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2004 Publications

Effect of knee flexion angle on active joint stiffnessby McHugh MP, Hogan DE. - last modified 2012-11-27 08:15
Acta Physiol Scand. 2004 Mar;180(3):249-54.


AIM: The purpose of this study was to determine if active joint stiffness measured during maximum voluntary knee extension contractions was affected by knee flexion angle.

METHODS: Eighteen subjects volunteered (11 male, seven female). A stretch was imposed on isometric knee contractions performed at 30 degrees, 50 degrees, 70 degrees, 90 degrees, and 110 degrees of knee flexion. Active joint stiffness was computed from the increase in torque relative to the change in knee flexion angle for the first 50 ms of the stretch (approximately 1.5 degrees ) and corrected for effects of gravitational component due to leg mass and passive tension.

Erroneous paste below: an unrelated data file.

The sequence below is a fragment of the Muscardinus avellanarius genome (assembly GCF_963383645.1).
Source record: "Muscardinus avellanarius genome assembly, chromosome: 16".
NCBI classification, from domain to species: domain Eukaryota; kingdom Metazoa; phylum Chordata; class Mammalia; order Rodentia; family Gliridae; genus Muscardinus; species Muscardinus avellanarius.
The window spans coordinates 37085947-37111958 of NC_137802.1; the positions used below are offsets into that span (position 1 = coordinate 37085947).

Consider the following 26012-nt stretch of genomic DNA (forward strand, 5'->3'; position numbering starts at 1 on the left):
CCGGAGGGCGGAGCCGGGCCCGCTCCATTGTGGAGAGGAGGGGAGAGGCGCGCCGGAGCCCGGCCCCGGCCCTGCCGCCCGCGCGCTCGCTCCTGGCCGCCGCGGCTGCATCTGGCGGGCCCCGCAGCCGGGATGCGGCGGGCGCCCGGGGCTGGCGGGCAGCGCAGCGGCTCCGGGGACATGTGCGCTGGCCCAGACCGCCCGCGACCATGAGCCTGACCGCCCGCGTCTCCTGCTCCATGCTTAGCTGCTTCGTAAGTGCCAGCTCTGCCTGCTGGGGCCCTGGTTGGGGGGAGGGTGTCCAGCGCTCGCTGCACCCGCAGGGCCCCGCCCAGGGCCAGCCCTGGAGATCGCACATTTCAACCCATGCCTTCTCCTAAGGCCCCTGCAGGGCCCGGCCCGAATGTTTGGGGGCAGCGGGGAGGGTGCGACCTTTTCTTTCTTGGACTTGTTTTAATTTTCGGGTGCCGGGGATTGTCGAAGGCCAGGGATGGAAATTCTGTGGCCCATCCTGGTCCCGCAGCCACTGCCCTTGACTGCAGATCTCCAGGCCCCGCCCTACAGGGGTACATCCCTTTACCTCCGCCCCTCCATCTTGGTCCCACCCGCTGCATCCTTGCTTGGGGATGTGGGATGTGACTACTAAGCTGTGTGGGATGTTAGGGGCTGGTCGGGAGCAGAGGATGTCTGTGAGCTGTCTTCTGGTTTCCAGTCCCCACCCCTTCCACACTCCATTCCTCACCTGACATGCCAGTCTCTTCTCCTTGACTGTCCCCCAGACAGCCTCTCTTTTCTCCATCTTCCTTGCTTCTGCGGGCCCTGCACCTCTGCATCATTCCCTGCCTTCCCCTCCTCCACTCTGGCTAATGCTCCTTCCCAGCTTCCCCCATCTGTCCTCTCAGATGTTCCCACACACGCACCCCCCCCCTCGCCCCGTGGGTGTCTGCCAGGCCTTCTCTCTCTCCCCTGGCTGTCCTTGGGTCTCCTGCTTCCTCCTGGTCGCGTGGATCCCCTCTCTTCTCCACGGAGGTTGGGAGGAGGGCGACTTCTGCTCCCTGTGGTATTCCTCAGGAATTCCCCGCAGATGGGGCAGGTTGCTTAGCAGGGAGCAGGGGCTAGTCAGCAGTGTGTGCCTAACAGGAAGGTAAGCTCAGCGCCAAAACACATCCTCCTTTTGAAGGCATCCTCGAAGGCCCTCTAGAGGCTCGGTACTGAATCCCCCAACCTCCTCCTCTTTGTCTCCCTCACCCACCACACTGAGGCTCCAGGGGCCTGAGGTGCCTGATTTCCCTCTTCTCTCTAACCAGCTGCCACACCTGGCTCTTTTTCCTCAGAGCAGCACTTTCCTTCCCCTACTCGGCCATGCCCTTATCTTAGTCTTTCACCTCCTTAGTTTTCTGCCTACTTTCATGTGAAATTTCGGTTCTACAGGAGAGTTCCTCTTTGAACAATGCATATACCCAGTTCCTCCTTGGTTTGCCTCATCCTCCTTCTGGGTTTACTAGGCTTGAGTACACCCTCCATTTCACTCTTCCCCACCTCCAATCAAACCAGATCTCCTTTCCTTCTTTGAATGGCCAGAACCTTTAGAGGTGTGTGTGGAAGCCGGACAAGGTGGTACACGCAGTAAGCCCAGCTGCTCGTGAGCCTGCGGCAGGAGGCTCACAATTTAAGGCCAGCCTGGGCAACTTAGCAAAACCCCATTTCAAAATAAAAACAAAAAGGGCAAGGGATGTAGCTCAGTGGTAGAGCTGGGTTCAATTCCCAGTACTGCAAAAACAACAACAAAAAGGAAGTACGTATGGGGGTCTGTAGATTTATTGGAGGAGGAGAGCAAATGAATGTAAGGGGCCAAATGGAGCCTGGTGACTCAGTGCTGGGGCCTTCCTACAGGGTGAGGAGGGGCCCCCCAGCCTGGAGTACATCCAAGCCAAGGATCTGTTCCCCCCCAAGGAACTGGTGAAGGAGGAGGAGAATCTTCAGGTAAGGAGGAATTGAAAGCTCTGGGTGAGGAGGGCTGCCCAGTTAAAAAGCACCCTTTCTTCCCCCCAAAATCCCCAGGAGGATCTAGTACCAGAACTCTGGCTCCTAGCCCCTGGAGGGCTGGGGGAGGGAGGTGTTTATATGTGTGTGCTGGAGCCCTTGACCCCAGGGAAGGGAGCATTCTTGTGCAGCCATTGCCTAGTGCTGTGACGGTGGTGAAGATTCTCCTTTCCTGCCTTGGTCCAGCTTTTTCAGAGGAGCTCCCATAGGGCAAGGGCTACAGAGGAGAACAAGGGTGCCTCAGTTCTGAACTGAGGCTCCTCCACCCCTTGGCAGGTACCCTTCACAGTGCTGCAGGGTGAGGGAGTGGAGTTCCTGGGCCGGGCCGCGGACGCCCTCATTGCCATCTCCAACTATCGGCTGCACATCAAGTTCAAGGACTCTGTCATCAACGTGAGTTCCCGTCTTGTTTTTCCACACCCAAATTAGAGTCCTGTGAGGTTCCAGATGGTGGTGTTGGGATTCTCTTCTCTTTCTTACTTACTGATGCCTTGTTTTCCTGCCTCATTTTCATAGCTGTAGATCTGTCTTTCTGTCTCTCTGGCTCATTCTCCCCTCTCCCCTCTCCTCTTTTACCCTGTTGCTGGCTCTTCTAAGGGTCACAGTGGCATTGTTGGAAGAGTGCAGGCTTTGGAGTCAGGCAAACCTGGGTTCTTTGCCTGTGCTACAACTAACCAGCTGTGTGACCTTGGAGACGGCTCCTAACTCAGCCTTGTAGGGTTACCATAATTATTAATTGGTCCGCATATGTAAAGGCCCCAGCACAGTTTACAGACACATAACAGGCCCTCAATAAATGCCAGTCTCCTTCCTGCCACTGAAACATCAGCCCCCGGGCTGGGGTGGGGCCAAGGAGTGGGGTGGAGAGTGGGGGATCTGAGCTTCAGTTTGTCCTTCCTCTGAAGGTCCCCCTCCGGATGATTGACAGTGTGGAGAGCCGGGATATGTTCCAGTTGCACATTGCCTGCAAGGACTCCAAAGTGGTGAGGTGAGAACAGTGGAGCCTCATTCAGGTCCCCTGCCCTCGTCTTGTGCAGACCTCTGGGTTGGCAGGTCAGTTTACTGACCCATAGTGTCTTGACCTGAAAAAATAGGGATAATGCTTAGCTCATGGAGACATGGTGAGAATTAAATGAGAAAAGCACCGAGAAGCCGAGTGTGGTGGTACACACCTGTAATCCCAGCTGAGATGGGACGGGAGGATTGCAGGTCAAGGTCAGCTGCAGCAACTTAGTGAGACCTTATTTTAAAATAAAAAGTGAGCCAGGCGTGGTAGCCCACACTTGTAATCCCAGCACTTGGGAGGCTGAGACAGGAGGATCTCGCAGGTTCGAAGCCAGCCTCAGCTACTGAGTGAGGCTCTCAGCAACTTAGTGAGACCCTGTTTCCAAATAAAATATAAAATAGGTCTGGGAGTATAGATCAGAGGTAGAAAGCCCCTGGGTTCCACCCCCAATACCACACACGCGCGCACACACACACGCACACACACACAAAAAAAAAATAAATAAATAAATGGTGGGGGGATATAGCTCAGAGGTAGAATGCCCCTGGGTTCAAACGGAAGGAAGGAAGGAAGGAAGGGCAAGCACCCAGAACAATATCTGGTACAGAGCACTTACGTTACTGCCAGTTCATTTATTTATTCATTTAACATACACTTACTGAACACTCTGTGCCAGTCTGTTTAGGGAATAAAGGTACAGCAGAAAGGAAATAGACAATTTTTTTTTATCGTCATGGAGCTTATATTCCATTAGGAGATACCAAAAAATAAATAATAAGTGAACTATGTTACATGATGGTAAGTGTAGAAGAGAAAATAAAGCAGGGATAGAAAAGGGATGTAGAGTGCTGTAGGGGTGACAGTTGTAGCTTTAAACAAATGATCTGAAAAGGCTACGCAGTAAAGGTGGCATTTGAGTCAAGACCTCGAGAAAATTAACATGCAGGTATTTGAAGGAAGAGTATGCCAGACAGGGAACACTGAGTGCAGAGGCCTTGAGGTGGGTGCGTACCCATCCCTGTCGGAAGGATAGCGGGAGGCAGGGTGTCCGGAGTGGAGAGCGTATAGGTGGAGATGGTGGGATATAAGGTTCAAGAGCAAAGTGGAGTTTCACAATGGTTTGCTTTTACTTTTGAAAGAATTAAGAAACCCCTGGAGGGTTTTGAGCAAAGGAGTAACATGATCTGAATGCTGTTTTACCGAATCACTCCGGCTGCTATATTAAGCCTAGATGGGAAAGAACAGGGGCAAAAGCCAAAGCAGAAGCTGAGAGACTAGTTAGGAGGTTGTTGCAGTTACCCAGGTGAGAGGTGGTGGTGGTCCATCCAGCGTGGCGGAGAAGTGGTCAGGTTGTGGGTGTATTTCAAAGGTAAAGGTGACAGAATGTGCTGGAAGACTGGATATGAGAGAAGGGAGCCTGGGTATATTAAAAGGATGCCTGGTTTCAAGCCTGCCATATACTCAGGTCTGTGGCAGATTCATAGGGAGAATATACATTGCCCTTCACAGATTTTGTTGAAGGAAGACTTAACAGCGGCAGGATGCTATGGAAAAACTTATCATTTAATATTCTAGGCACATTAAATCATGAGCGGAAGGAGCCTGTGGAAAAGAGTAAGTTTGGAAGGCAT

RESULTS: There was a plateau in knee extension torque between 70 degrees and 90 degrees with lower values at all other angles (P < 0.05). Peak active joint stiffness occurred at 70 degrees with lower values (P < 0.05) at all other angles except 50 degrees. Stiffness at 70 degrees (441.1 +/- 189.9 Nm rad-1) was 49% higher than at 30 degrees and 45% higher than at 110 degrees.

CONCLUSION: Active joint stiffness was dependent on knee flexion angle. Peak joint stiffness during maximal contractions occurred at, or prior to, the optimal angle for torque production for all subjects.